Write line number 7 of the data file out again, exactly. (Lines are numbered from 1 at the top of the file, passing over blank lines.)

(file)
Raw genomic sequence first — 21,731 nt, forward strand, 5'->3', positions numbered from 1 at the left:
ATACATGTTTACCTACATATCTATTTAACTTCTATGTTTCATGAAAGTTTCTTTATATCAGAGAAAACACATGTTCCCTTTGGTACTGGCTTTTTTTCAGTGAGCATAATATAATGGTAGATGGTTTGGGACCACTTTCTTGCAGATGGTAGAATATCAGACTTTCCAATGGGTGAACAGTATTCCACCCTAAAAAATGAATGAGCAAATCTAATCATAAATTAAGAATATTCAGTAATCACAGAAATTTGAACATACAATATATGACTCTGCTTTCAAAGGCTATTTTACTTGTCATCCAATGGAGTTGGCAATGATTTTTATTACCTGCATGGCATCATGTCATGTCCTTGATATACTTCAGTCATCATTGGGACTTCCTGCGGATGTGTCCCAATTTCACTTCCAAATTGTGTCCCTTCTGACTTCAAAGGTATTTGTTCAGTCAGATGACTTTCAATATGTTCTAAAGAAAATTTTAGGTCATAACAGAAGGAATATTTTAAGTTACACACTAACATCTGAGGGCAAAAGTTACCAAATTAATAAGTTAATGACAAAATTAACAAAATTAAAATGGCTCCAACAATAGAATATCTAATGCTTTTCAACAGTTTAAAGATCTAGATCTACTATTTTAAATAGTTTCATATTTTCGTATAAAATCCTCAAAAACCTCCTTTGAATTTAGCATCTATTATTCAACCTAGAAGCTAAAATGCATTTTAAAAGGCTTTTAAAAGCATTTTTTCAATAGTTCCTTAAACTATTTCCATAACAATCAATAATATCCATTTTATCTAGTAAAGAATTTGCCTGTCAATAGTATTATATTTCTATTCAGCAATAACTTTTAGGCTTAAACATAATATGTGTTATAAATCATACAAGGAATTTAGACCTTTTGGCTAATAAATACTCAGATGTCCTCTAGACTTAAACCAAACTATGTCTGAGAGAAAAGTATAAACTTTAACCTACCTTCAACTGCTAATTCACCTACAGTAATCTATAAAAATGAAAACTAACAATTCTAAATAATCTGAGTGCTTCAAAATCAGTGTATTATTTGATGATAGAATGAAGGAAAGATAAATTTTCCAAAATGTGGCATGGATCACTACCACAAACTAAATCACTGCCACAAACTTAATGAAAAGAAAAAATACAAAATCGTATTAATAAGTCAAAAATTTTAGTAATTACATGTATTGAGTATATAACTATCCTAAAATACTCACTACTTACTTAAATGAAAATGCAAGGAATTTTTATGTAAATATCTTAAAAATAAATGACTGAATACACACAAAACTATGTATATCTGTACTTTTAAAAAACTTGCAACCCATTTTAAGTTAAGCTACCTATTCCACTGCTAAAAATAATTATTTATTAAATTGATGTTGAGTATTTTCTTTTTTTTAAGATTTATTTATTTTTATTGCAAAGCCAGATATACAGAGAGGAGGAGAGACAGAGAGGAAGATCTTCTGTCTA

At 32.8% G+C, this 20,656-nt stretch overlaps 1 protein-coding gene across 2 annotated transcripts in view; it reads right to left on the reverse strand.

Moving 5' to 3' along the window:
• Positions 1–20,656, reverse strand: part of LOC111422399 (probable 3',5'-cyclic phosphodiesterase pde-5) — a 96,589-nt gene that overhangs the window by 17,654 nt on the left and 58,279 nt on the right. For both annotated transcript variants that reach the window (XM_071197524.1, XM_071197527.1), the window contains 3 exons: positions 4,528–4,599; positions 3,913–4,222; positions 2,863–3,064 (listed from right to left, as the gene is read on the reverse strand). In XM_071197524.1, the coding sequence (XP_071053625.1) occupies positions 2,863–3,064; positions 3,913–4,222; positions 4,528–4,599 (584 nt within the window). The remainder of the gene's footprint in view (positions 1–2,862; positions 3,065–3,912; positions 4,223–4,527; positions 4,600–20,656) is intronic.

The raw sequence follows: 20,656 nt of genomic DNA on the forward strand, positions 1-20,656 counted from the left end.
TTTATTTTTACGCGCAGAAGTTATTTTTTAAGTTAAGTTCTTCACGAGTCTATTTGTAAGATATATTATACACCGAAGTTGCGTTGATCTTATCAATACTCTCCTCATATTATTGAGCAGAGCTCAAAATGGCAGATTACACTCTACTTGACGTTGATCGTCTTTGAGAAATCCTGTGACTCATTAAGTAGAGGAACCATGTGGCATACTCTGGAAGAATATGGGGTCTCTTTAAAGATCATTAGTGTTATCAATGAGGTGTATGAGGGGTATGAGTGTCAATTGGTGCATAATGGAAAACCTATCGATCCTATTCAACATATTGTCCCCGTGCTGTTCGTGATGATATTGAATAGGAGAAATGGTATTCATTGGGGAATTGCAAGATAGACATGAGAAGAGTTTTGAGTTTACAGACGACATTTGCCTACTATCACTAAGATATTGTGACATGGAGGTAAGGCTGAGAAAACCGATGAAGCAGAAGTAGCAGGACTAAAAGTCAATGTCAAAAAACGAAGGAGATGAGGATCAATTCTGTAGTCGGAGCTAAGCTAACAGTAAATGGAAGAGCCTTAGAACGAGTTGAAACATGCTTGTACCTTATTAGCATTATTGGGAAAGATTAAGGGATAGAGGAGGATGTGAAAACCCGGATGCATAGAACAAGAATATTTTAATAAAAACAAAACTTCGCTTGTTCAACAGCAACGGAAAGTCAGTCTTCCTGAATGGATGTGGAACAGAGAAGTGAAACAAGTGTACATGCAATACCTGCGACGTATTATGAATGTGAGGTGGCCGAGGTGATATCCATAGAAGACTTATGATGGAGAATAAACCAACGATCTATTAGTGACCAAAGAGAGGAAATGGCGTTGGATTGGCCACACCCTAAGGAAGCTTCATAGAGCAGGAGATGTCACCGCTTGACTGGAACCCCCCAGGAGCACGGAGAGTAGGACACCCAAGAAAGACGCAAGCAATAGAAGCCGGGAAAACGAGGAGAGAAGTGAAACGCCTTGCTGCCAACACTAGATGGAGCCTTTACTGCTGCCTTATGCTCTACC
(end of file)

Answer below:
TTTATTTTTACGCGCAGAAGTTATTTTTTAAGTTAAGTTCTTCACGAGTCTATTTGTAAGATATATTATACACCGAAGTTGCGTTGATCTTATCAATACTCTCCTCATATTATTGAGCAGAGCTCAAAATGGCAGATTACACTCTACTTGACGTTGATCGTCTTTGAGAAATCCTGTGACTCATTAAGTAGAGGAACCATGTGGCATACTCTGGAAGAATATGGGGTCTCTTTAAAGATCATTAGTGTTATCAATGAGGTGTATGAGGGGTATGAGTGTCAATTGGTGCATAATGGAAAACCTATCGATCCTATTCAACATATTGTCCCCGTGCTGTTCGTGATGATATTGAATAGGAGAAATGGTATTCATTGGGGAATTGCAAGATAGACATGAGAAGAGTTTTGAGTTTACAGACGACATTTGCCTACTATCACTAAGATATTGTGACATGGAGGTAAGGCTGAGAAAACCGATGAAGCAGAAGTAGCAGGACTAAAAGTCAATGTCAAAAAACGAAGGAGATGAGGATCAATTCTGTAGTCGGAGCTAAGCTAACAGTAAATGGAAGAGCCTTAGAACGAGTTGAAACATGCTTGTACCTTATTAGCATTATTGGGAAAGATTAAGGGATAGAGGAGGATGTGAAAACCCGGATGCATAGAACAAGAATATTTTAATAAAAACAAAACTTCGCTTGTTCAACAGCAACGGAAAGTCAGTCTTCCTGAATGGATGTGGAACAGAGAAGTGAAACAAGTGTACATGCAATACCTGCGACGTATTATGAATGTGAGGTGGCCGAGGTGATATCCATAGAAGACTTATGATGGAGAATAAACCAACGATCTATTAGTGACCAAAGAGAGGAAATGGCGTTGGATTGGCCACACCCTAAGGAAGCTTCATAGAGCAGGAGATGTCACCGCTTGACTGGAACCCCCCAGGAGCACGGAGAGTAGGACACCCAAGAAAGACGCAAGCAATAGAAGCCGGGAAAACGAGGAGAGAAGTGAAACGCCTTGCTGCCAACACTAGATGGAGCCTTTACTGCTGCCTTATGCTCTACC